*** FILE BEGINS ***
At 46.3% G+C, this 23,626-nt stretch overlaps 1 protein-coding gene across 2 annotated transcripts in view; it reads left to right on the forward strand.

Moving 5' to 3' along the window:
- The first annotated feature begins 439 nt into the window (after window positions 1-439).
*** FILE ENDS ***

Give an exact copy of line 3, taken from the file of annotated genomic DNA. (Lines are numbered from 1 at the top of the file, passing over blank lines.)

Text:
- The first annotated feature begins 439 nt into the window (after window positions 1-439).